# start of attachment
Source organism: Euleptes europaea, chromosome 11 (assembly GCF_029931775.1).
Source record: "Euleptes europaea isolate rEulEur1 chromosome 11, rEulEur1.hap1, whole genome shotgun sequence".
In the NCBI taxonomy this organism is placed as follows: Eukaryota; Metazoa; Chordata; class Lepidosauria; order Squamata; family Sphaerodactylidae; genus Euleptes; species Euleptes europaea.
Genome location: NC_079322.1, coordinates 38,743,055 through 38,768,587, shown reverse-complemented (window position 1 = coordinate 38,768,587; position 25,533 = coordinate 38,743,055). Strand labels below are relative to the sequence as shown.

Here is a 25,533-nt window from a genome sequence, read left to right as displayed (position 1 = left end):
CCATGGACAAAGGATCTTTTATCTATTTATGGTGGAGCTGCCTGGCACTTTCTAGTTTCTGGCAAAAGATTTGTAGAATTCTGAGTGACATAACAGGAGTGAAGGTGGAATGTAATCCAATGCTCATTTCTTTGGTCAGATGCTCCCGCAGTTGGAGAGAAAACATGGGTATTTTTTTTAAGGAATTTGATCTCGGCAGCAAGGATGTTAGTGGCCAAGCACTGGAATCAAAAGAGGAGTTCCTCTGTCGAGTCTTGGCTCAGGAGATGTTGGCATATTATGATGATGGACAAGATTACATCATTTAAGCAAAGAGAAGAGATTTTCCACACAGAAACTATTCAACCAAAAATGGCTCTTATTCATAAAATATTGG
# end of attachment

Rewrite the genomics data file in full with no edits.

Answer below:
Source organism: Euleptes europaea, chromosome 11 (assembly GCF_029931775.1).
Source record: "Euleptes europaea isolate rEulEur1 chromosome 11, rEulEur1.hap1, whole genome shotgun sequence".
In the NCBI taxonomy this organism is placed as follows: Eukaryota; Metazoa; Chordata; class Lepidosauria; order Squamata; family Sphaerodactylidae; genus Euleptes; species Euleptes europaea.
Genome location: NC_079322.1, coordinates 38,743,055 through 38,768,587, shown reverse-complemented (window position 1 = coordinate 38,768,587; position 25,533 = coordinate 38,743,055). Strand labels below are relative to the sequence as shown.

Here is a 25,533-nt window from a genome sequence, read left to right as displayed (position 1 = left end):
CCATGGACAAAGGATCTTTTATCTATTTATGGTGGAGCTGCCTGGCACTTTCTAGTTTCTGGCAAAAGATTTGTAGAATTCTGAGTGACATAACAGGAGTGAAGGTGGAATGTAATCCAATGCTCATTTCTTTGGTCAGATGCTCCCGCAGTTGGAGAGAAAACATGGGTATTTTTTTTAAGGAATTTGATCTCGGCAGCAAGGATGTTAGTGGCCAAGCACTGGAATCAAAAGAGGAGTTCCTCTGTCGAGTCTTGGCTCAGGAGATGTTGGCATATTATGATGATGGACAAGATTACATCATTTAAGCAAAGAGAAGAGATTTTCCACACAGAAACTATTCAACCAAAAATGGCTCTTATTCATAAAATATTGG